FDA’s Fortification Policy is set forth at 21 C.F.R. § 104.20. It essentially sets forth principles for the rational addition of nutrients to foods. It provides:
[FDA] does not encourage indiscriminate addition of nutrients to foods, nor does it consider it appropriate to fortify fresh produce; meat, poultry, or fish products; sugars; or snack foods such as candies and carbonated beverages.
It recommends fortification in only four circumstances:
- “[T]o correct a dietary insufficiency recognized by the scientific community. . .”
- “[T]o restore such nutrient(s) to a level(s) representative of the food prior to storage, handling and processing. . .”
- “[I]n proportion to the total caloric content. . . to balance the vitamin, mineral, and protein content . . . ” and
- “[T]o avoid nutritional inferiority” when replacing a traditional food.
21 C.F.R. § 104.20 (b)-(e). FDA’s Fortification Policy itself, albeit codified in the C.F.R., generally is simply nonbinding guidance, having no legal force or effect. However, when it is cross-referenced in another FDA regulation, it is made law with respect to complying with that regulation.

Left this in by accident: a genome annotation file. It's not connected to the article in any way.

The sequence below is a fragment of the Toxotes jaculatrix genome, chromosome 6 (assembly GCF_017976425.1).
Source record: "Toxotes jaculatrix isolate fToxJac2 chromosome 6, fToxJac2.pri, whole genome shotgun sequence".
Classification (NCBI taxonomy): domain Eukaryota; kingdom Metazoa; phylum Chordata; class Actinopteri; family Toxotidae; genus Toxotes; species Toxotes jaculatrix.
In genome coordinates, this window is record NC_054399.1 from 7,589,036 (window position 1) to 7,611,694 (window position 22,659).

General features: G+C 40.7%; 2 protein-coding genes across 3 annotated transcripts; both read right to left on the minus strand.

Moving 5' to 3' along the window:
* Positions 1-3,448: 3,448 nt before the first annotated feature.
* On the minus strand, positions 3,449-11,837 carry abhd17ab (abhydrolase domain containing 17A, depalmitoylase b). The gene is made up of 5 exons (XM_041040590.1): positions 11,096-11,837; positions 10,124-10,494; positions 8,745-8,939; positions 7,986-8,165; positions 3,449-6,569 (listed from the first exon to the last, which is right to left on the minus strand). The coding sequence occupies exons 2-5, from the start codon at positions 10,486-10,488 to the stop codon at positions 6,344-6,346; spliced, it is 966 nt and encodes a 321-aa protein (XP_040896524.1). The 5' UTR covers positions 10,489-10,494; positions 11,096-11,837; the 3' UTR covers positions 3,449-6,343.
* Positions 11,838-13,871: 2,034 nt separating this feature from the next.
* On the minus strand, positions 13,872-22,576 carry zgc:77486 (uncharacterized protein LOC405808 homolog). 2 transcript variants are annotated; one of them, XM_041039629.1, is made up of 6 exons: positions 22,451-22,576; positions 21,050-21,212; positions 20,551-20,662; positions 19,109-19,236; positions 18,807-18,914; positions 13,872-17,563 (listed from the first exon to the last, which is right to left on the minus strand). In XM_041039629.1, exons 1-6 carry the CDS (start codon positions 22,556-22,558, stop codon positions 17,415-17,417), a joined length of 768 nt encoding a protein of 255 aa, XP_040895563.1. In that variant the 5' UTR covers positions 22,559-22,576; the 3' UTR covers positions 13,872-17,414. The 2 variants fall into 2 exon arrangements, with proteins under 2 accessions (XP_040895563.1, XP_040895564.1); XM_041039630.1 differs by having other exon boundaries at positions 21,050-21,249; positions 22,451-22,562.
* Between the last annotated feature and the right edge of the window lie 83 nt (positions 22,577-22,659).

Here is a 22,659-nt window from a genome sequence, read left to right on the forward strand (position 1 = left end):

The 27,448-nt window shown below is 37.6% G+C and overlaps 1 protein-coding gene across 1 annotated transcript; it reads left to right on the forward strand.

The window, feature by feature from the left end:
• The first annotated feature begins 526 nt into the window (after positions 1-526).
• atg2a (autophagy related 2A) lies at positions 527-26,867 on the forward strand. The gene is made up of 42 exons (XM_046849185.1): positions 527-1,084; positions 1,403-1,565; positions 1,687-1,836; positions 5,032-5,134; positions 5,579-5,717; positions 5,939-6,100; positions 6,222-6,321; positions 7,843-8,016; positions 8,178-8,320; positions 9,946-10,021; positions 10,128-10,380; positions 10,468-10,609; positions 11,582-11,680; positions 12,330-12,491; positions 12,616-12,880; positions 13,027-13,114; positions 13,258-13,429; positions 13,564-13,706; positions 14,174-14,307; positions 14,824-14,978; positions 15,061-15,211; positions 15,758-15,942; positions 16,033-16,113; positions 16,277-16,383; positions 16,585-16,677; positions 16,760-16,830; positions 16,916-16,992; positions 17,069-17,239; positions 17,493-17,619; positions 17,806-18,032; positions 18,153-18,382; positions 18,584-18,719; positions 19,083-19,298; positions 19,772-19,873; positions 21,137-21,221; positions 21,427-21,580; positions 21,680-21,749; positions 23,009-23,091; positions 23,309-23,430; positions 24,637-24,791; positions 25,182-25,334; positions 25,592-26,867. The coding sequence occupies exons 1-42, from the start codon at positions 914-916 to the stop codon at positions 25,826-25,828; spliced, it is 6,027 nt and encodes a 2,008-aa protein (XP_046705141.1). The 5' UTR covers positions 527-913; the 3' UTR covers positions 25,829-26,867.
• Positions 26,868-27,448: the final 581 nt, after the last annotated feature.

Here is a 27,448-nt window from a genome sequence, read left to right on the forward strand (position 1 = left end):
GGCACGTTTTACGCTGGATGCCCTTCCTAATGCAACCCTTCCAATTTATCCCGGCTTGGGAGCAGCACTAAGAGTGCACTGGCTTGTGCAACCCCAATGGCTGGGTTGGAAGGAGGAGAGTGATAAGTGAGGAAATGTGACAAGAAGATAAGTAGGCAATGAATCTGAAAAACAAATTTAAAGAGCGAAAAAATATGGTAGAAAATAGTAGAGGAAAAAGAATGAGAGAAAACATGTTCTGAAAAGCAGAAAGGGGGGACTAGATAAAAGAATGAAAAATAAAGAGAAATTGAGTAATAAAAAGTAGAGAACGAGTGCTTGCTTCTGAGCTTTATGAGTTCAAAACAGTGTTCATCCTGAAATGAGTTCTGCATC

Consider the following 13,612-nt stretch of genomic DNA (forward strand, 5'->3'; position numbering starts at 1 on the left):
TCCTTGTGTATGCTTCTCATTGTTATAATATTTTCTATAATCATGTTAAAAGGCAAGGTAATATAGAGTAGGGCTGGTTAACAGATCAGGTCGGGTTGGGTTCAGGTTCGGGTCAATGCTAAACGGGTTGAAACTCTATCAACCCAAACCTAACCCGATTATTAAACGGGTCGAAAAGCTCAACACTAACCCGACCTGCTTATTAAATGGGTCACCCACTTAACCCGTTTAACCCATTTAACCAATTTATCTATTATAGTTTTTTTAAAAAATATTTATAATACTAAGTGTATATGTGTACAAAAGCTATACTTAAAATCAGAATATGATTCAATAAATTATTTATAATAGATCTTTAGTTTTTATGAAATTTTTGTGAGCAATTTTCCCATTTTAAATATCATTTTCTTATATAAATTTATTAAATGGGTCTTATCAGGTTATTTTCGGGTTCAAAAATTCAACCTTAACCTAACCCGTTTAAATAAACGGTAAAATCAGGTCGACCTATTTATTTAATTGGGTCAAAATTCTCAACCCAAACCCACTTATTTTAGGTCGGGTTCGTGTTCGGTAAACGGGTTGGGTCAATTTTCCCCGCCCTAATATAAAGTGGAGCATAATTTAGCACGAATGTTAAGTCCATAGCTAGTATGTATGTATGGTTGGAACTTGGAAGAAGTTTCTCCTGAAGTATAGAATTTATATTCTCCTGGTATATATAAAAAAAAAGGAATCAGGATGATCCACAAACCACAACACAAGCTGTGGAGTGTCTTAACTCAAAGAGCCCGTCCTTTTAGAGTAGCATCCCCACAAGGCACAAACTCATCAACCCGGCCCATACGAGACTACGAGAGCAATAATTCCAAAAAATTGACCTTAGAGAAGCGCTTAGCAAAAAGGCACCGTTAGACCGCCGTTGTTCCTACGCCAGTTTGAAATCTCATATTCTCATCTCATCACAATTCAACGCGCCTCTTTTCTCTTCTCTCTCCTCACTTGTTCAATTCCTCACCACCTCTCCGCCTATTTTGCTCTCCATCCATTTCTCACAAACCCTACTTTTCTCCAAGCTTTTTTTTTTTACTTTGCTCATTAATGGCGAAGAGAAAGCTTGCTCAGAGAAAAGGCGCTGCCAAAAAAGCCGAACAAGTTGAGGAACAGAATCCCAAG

FDA now has published a guidance document about its Fortification Policy: Guidance for Industry: Questions and Answers on FDA’s Fortification Policy (Nov. 6, 2015). While it conveys a wealth of information, the questions and answers clarify the following matters in particular:
- The Fortification Policy is made law by the following regulations: 21 C.F.R. §§ 54(e) (“more” claims and synonyms), 101.54(f) (“high potency” claims), and 101.65(d) (“healthy” claims and related terms). Any nutrient addition to a food to make it eligible for one of these claims must comply with the Fortification Policy.
- The Fortification Policy applies informally to the addition to a food of any of the essential vitamins and minerals listed in 21 C.F.R. § 9(c)(8)(iv), not just the ones listed in § 104.20(d)(3). This includes vitamin K, manganese, selenium, chromium, molybdenum, and chloride. The Fortification Policy also applies to the addition to a food of protein and potassium.
- The guidance document explains how the four circumstances permitting fortification should be construed.
- The Fortification Policy does not apply to infant formula, dietary supplements, or food for animals.
- The Fortification Policy is applicable to foods marketed domestically, but not to foods for export.
Comments on a guidance document may be submitted to FDA at any time.